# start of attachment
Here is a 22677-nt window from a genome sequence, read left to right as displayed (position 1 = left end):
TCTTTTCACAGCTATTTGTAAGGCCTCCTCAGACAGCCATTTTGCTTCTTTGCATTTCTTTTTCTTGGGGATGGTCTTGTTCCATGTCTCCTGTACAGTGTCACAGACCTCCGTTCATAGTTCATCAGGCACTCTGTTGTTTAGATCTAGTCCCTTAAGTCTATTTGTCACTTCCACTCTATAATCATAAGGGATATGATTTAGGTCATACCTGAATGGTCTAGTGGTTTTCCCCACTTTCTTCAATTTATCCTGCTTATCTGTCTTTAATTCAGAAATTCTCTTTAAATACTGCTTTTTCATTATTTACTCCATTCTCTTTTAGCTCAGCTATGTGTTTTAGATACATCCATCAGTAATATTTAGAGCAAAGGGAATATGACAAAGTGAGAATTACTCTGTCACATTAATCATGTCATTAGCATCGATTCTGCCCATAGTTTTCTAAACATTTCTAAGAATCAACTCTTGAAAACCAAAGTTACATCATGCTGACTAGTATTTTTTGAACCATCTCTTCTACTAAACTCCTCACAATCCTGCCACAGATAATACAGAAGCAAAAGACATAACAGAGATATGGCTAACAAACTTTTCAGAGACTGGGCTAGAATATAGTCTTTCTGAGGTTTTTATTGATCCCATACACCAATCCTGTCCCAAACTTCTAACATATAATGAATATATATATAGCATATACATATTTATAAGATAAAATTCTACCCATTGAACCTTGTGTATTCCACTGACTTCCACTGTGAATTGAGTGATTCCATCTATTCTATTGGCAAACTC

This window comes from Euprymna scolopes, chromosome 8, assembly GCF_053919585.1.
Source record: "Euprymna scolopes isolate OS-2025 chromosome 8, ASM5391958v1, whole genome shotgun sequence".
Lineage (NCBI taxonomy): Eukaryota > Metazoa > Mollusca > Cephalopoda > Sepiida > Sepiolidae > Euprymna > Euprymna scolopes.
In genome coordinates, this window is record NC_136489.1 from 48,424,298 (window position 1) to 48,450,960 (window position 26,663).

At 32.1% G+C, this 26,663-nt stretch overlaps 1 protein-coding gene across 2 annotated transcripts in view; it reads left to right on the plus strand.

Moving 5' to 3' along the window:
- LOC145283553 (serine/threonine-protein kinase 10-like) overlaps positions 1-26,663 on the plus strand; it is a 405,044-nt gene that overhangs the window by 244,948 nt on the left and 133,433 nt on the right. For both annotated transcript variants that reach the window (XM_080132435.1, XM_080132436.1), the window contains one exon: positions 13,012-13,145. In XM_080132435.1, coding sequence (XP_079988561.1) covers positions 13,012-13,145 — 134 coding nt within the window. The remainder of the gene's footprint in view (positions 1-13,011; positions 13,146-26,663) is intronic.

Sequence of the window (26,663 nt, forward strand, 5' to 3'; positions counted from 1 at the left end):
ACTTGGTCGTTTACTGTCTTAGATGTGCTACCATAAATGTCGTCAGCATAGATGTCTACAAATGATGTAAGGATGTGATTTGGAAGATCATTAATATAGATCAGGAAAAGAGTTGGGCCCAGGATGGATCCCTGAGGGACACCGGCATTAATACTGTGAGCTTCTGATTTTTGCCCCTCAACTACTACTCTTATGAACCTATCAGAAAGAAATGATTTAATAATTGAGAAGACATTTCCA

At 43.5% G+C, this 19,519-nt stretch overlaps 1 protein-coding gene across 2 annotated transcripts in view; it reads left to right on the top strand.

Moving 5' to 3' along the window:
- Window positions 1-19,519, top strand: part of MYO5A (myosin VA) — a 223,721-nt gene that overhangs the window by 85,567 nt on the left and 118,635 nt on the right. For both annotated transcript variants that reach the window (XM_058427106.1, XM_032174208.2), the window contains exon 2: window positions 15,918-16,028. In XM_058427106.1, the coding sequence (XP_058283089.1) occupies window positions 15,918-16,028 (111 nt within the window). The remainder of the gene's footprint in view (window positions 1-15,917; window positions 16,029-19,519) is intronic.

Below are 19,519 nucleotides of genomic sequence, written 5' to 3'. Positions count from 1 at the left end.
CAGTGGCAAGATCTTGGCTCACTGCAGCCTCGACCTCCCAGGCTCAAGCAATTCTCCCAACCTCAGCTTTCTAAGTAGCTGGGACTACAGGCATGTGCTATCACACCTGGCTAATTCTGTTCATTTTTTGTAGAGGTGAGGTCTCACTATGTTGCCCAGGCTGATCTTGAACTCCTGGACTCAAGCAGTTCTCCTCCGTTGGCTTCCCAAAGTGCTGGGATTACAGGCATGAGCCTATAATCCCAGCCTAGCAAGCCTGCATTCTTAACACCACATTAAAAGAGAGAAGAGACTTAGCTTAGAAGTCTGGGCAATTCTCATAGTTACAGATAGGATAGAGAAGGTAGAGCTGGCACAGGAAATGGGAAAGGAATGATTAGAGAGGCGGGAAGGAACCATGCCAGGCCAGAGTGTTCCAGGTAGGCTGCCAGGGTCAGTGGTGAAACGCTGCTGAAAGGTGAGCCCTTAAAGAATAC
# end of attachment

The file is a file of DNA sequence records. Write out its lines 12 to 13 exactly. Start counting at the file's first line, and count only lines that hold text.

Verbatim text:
At 43.5% G+C, this 19,519-nt stretch overlaps 1 protein-coding gene across 2 annotated transcripts in view; it reads left to right on the top strand.

Moving 5' to 3' along the window: